The color of blackbodies

by Dominic Ford

The colors of blackbodies as a function of temperature. Download image as pdf | png.

The tool above converts any specified temperature of blackbody into the RGB color which most closely approximates the color of the light emitted by such a blackbody.

Blackbody emission is the "thermal" emission that objects emit when they become "red hot". Objects that are cooler than around 2000°C emit exclusively in the infrared, at wavelengths longer than the human eye can perceive, but when an object becomes red hot, its emission begins to reach into the red end of the visible spectrum of light.

The term "blackbody" simply refers to an object with no intrinsic coloration of its surface. In practice, objects often have colored surfaces which make them absorb and emit light at some wavelengths more preferentially to other wavelengths. This modifies the precise spectrum of light they reflect and emit.

The spectral energy distributions (SEDs) of blackbodies as a function of temperature. Download image as pdf | png.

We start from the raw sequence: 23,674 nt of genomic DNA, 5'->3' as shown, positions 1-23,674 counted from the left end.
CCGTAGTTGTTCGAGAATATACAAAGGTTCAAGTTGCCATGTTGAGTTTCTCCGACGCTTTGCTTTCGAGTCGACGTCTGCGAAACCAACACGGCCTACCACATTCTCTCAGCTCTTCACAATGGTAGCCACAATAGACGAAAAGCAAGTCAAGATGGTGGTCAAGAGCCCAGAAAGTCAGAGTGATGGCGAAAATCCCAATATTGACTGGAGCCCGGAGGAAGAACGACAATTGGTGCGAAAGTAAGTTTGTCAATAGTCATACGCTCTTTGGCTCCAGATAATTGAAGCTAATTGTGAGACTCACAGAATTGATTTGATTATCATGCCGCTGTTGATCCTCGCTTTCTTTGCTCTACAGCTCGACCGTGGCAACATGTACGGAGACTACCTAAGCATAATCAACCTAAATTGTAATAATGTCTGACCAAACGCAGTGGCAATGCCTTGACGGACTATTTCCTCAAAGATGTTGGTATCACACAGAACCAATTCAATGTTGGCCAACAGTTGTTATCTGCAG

According to Planck's law, the light emitted by a blackbody has the spectral energy distribution (SED) – i.e. intensity as a function of wavelength – shown to the right, given by the formula:

$\displaystyle B_{\lambda }(\lambda ,T)={\frac {2hc^{2}}{\lambda ^{5}}}{\frac {1}{e^{ hc / (\lambda k_{\mathrm {B} }T)}-1}}$

To convert this into a RGB color which can be represented on a computer display, we use the method described in the Drawing the electromagnetic spectrum demo. However, instead of simply working out the RGB color which represents a single wavelength of light, we add together the RGB colors of all the wavelengths of light within the blackbody spectrum.